I’m continuing to push a single poem in multiple directions with this Make Cycle in Making Learning Connected MOOC on the issue of remediation — a term that is getting some pushback here and there in various spaces.
One of my good friends, Sarah, took my poem, and as she said, broke it.
— Sarah Honeychurch (@NomadWarMachine) July 1, 2015
That got me thinking …
This time, I went into Mozilla Webmaker’s Thimble tool. I used a kinetic text remix in an effort to do a sort of “reverse blackout poem,” in which words drop from the poem, leaving behind a second poem.
You can check out my Thimble project here, but it works best in Firefox (for me, it won’t work in Chrome).
Here are some screenshots, in case you are curious:
First, what the code page looks like:
Next, the poem in its original form:
Finally, after hitting the “transform this poem” button:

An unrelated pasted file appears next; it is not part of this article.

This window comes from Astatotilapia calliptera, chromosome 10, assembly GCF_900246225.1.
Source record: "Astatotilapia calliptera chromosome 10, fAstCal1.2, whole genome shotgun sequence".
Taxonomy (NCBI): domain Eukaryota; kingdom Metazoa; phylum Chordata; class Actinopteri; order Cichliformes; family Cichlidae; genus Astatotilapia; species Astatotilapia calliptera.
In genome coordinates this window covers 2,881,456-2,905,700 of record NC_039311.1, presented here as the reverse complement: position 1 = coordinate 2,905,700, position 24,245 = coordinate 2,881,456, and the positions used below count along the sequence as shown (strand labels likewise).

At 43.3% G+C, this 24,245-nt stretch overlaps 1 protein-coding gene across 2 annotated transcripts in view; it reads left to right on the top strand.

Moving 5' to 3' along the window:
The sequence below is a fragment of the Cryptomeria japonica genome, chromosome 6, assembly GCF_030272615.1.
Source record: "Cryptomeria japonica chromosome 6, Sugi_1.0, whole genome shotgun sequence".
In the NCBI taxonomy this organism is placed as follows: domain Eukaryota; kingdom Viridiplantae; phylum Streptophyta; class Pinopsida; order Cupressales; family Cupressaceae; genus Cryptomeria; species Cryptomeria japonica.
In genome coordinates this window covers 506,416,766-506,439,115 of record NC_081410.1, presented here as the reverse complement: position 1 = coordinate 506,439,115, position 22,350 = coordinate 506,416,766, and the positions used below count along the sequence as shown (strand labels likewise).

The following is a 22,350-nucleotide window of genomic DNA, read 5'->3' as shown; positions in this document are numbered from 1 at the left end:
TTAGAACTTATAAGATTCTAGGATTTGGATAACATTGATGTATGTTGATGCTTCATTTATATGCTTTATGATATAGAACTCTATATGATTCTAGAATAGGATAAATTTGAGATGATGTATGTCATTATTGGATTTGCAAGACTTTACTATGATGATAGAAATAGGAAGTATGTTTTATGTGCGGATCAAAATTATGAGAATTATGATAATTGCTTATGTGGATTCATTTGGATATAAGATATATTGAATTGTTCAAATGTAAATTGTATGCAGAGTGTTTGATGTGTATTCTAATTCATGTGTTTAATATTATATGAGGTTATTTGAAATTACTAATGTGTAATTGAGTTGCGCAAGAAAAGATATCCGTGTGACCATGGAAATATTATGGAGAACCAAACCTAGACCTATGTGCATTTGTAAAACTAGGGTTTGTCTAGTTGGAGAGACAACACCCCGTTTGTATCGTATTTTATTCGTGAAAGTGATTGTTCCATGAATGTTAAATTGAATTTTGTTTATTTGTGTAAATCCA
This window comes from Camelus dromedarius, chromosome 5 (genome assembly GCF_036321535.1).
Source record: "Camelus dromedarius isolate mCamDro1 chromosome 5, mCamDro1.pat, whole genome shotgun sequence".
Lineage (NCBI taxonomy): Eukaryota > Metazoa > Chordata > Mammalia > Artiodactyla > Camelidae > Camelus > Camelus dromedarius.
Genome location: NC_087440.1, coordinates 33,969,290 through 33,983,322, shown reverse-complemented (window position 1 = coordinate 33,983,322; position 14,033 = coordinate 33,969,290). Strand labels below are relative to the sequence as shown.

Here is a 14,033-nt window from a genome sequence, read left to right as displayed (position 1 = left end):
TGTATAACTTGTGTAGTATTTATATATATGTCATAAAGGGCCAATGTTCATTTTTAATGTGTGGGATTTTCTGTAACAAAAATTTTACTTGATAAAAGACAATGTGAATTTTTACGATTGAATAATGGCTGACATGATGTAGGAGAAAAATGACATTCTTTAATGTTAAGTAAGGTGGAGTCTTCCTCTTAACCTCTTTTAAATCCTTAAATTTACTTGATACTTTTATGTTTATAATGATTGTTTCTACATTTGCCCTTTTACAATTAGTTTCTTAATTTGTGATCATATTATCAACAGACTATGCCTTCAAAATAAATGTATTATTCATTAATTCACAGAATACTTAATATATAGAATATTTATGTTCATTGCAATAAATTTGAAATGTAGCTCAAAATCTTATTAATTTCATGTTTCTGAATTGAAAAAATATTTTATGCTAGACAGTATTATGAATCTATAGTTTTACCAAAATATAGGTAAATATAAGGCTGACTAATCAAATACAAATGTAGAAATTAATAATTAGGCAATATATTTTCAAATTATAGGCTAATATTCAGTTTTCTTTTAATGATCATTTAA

What is cool about Thimble and other Webmaker tools is that you can remix. Just click the remix button on the poem in Thimble and make your own.
And one more further remediation of the poem for today. I don’t think this worked as well as some of the other experiments. I created a comic version of the poem. What I struggled with was the representation of ideas within the allotted four frames that used the possibilities of a comic to tell the story of the poem. It just … didn’t work.
I’ll finish up tomorrow with two more versions of the poem as the Make Cycle moves into reflection stage.
Peace (in the poem),